Lockhart, Texas

Lockhart, a town of about 11,000, has a hollowed out core, perhaps due to the local Wal-Mart.  The architecture dates from the 1890s.  The large County Courthouse is in the style of the French Second Empire.  German names such as Vogel are stencilled on the buildings, although mostly Mexicans hang around downtown these days.  In both look and feel, it reminds me of the more obscure German parts of southern Brazil.  Yet it is only half an hour from Austin.

The best barbecue places in Lockhart open between 7 and 10 a.m..  The pitmasters tell me they have to be there anyway, to look after the meats.  They can close as early as 4 p.m.

The ingredients are simple: salt and pepper rub and meat to die for.  Slow cooking in open pits.  Schmitty’s lets its pit spill over onto the restaurant floor; be careful not to step or fall into the fire when you walk in the door.  Did I mention that town fire and safety regulations are lax and they have a friendly insurance agent with a taste for barbecue?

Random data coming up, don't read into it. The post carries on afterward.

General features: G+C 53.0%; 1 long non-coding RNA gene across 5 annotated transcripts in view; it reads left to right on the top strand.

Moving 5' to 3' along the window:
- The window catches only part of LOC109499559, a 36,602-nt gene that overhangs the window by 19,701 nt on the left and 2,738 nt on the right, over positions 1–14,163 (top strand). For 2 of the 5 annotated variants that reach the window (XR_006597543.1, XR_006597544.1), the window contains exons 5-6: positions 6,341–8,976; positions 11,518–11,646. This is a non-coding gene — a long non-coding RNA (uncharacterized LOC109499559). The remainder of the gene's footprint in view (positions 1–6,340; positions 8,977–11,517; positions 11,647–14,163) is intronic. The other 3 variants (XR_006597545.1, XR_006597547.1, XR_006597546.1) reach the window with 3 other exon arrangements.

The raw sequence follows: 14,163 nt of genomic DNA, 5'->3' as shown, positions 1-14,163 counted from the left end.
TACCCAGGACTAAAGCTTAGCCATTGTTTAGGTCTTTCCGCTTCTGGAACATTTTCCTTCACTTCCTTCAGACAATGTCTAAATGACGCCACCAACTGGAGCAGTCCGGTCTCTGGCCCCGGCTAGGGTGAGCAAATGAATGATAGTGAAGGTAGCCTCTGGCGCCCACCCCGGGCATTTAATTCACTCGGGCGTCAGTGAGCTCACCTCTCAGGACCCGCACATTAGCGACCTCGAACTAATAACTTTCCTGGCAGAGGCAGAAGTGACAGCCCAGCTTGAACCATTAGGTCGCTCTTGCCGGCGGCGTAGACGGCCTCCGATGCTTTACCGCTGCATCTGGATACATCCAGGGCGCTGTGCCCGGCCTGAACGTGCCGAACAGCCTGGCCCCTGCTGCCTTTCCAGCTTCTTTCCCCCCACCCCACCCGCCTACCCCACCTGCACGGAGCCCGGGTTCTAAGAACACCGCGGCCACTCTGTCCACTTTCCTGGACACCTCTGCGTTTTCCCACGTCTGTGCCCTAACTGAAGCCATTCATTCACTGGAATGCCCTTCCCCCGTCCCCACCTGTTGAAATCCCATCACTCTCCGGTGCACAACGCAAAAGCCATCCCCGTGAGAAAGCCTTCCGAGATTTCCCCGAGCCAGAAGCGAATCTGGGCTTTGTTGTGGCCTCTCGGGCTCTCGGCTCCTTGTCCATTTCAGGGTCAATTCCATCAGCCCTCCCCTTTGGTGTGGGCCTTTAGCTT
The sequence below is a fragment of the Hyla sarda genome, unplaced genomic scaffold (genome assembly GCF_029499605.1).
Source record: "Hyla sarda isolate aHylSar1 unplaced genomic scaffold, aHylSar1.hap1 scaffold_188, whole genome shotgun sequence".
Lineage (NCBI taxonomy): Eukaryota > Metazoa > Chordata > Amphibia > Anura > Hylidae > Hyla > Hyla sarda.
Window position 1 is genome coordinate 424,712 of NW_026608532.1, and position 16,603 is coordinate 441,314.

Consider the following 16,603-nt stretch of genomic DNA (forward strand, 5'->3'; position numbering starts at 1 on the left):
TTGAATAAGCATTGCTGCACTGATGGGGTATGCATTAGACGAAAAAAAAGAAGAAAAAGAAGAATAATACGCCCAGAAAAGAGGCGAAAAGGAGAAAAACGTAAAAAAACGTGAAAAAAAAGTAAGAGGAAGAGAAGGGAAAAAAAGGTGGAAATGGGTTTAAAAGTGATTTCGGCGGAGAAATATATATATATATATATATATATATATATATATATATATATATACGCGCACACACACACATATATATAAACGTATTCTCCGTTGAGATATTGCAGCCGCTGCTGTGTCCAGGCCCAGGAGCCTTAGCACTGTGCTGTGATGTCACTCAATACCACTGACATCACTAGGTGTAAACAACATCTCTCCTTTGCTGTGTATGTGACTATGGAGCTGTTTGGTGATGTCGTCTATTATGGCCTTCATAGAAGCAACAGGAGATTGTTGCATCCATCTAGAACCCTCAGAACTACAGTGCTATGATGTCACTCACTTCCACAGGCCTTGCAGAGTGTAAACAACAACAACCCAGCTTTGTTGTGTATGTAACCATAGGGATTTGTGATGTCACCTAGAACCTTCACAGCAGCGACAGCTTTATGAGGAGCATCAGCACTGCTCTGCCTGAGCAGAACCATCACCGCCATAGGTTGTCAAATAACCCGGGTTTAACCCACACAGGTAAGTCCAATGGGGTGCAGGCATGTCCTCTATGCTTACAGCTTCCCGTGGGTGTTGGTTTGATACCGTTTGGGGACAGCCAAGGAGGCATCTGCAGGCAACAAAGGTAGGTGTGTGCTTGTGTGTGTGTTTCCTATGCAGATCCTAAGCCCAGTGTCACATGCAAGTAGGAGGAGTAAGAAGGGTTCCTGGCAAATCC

Barbecue came from the Caribbean to the Carolinas and then to Tennessee; Tennessee migrants brought it to Texas, where it mixed with the indigenous Mexican barbecue tradition.  Germans set up meat markets in Lockhart (drawing supplies from the Chisholm trail cattle drives) and shortly thereafter attached barbecue pits, circa 1900.  The food owes as much to German sausage-making and the Schlachtplatte [slaughter plate] tradition as to traditional barbecue.  Sauce is frowned upon.  In Kreuz Market the food comes on plain paper and you eat with your fingers.  Sauerkraut and German potatoes are the two most prominent side dishes.

All other barbecue will now taste worse.  At what discount rate, or at what implied rate of memory deterioration, am I better off for having been there?  Or do seek something other than happiness through food?


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